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22 Dec 2016
With another storm likely to hit this weekend across the UK, leaving a trail of carnage and destruction, we can only wonder if the UK is ready for another stormy winter and whether the lessons learnt from last winter have been enacted.
For me, it’s quite worrying to think about what communities across the country can expect to experience in weather terms over the next 6 months, and the subsequent impacts.
Last winter, a great deal of effort was employed into making repairs across those areas badly affected. Atkins worked with a number of public organisations and construction partners to ensure that the river systems breached in the winter of 15/16 are ready to protect the local communities from future torrential weather that we can no doubt expect (given the patterns of heavier rainfall in recent times). This work supports the government’s promises made in early 2016 which are now are largely in place.
The government has also undertaken the National Flood Resilience Review. One of the key aims of the government as highlighted in the review, was that infrastructure companies would have emergency response plans to flooding in place. Meaning that critical assets are protected and any outages are quickly re-instated. In my view, we are already seeing improvements in utility response to the current events.
We have also seen the Environmental, Food and Rural Affairs Committee produce a cross party report demanding a strong focus on joined up and efficient action to improve flood protection by creating a ‘National Floods Commissioner’ and new English Rivers and Coastal Authority. However, their recommendations for action will no doubt have long implementation time lines. The committee’s call for catchment measures for example, offers no immediate respite to the current situation.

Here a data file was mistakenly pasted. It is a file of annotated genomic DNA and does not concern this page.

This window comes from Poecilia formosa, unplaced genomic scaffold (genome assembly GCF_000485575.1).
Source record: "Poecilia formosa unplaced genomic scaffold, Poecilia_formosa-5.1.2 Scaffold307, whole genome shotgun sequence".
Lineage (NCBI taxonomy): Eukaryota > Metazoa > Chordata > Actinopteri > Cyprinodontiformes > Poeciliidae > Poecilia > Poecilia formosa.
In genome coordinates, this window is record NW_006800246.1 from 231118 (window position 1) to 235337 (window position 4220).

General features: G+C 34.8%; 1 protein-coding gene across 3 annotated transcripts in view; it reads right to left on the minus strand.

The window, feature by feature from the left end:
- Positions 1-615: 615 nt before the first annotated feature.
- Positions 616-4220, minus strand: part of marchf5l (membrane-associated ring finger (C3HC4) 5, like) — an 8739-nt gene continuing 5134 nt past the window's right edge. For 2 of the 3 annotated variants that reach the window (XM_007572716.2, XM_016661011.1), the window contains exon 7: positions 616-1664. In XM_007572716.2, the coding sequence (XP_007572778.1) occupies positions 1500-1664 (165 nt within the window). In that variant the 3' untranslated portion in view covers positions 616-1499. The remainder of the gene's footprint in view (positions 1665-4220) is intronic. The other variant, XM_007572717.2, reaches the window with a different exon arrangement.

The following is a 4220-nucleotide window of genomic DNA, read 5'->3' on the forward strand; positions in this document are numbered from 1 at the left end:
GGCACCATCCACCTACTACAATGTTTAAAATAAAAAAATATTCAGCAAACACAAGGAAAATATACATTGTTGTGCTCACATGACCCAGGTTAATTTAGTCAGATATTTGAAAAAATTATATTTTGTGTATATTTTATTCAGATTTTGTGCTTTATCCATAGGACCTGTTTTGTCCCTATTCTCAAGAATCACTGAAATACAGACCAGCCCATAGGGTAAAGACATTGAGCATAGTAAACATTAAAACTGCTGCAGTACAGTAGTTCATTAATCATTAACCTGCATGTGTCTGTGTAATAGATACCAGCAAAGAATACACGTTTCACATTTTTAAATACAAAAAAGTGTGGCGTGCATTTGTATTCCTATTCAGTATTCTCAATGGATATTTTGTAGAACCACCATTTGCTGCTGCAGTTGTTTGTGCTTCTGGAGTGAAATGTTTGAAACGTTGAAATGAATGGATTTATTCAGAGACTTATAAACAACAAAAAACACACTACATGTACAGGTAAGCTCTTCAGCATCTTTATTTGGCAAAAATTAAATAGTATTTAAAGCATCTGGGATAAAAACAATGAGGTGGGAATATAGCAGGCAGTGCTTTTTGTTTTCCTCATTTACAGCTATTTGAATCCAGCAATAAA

So, what are we to expect next in terms of action to prevent future flooding?
In the long term, we can be certain that the UK government will continue to invest in the areas of highest risk – helping to keep our most vulnerable communities safe. We can also be certain that whether a new authority is created or if the existing arrangements continue - the implementation of greater resilience and catchment solutions will happen, albeit slowly and over many years. Without a doubt, the technical community is already working hard to address the fragile situation with the funds that are available.
But extreme weather will continue to thrash our country each year, whether that is high winds, storms, huge waves along the coast, or even leaves on our rail tracks. We must, in my view, continue to hold our authorities and utility companies to account. And the public needs to be prepared - understand your local risk, listen to the forecasts, behave sensibly and most importantly be safe.
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